Monday, June 29, 2015

A Degree of Uncommon Success

The Chronicle of Higher Education
June 29th, 2015

One of the problems with the master’s degree in the arts and sciences has always been its lack of identity and concrete purpose. It’s an award on the way to a doctorate, but it’s also a bauble that gets handed out as a consolation to those who leave the Ph.D. path. It’s a credential to teach school, and for employers who want to make it easier to filter a field of job applicants.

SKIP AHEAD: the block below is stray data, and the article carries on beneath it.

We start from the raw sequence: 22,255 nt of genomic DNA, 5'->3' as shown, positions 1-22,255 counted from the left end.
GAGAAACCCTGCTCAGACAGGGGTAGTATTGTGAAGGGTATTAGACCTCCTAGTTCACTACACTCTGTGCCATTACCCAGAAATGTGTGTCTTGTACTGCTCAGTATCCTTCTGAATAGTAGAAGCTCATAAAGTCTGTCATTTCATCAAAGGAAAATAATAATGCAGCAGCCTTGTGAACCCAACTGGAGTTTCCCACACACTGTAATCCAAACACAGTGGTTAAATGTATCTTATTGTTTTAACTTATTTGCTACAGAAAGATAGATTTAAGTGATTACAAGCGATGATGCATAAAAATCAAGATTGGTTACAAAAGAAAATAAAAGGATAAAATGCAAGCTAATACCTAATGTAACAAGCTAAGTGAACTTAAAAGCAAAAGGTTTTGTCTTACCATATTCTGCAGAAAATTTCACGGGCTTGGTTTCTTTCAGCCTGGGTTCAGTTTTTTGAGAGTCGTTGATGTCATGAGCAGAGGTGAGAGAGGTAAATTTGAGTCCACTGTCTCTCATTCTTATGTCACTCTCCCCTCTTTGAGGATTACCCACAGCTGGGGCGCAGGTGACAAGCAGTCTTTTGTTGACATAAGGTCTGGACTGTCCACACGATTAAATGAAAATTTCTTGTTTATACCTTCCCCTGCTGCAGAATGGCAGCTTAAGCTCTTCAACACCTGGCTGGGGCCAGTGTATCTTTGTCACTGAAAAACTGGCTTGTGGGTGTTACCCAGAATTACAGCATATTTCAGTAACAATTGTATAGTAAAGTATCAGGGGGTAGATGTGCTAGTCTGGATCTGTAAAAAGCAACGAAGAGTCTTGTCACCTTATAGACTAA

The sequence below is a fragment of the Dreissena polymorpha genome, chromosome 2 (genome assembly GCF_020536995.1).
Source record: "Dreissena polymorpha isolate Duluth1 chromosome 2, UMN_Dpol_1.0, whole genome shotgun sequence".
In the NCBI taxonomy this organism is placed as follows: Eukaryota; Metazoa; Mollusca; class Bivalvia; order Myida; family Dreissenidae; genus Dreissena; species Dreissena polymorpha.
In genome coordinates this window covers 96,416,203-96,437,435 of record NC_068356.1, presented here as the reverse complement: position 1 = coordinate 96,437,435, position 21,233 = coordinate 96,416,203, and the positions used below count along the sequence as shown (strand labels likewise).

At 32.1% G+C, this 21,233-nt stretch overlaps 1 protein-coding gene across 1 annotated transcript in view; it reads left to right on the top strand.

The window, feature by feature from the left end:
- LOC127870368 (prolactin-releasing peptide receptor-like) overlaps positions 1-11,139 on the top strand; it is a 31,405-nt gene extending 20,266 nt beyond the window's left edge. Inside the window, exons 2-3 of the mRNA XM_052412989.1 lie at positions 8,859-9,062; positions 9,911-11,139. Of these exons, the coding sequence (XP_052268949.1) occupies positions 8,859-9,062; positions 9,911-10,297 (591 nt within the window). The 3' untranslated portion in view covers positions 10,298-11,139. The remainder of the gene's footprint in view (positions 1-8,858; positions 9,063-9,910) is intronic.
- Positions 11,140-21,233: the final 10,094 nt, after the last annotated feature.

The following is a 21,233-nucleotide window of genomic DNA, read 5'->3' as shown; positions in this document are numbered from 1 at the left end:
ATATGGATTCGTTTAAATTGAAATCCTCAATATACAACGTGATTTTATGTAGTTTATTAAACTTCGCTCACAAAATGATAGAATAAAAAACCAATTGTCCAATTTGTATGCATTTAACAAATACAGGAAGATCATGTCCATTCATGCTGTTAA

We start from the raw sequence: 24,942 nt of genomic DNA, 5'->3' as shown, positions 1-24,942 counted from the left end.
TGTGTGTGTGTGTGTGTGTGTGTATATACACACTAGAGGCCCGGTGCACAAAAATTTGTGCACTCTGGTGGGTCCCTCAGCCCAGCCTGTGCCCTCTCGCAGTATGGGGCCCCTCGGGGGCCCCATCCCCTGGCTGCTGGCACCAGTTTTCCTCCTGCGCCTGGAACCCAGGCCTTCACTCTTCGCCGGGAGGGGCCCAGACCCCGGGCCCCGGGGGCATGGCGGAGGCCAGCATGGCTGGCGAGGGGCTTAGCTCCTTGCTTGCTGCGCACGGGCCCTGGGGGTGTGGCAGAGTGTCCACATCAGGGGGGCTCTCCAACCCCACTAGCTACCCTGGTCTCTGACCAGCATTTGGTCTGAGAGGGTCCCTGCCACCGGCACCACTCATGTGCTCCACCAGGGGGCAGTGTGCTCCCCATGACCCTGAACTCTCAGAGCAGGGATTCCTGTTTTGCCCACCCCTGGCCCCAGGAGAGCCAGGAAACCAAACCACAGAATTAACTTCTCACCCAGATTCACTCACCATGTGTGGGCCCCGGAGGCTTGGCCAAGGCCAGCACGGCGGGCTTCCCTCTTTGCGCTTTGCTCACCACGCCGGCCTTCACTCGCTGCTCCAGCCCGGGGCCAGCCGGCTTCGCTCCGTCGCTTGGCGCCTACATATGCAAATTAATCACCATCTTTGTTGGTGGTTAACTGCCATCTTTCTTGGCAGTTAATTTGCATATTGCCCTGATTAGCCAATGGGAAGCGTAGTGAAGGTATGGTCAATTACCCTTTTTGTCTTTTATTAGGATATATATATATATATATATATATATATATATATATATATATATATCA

It’s also a professional course of training in certain fields. In engineering, for example, the meaning of the master’s degree has no ambiguity at all. It’s a qualification that signifies an expected level of expertise and training. The master’s in engineering is a professionalized degree.

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